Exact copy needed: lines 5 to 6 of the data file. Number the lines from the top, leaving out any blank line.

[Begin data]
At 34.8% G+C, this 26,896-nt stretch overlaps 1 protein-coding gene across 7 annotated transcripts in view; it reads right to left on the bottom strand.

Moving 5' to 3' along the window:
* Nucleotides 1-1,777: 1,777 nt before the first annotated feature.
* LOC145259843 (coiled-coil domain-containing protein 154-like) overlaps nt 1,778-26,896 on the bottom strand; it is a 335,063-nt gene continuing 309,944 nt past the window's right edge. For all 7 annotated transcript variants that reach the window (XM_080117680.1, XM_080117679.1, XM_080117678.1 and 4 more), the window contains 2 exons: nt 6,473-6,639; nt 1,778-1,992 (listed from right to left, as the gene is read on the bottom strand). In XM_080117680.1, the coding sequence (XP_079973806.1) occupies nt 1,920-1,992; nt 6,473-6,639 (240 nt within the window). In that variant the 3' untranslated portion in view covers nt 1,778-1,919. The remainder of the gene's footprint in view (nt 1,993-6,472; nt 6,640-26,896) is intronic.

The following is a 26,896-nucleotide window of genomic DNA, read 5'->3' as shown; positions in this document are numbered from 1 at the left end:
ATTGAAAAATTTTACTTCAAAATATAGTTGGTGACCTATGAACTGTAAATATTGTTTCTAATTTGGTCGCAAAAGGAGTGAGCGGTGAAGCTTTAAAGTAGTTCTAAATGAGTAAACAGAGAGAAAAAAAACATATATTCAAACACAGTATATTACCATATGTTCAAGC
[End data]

The following is a 26,896-nucleotide window of genomic DNA, read 5'->3' as shown; positions in this document are numbered from 1 at the left end:
ATTGAAAAATTTTACTTCAAAATATAGTTGGTGACCTATGAACTGTAAATATTGTTTCTAATTTGGTCGCAAAAGGAGTGAGCGGTGAAGCTTTAAAGTAGTTCTAAATGAGTAAACAGAGAGAAAAAAAACATATATTCAAACACAGTATATTACCATATGTTCAAGC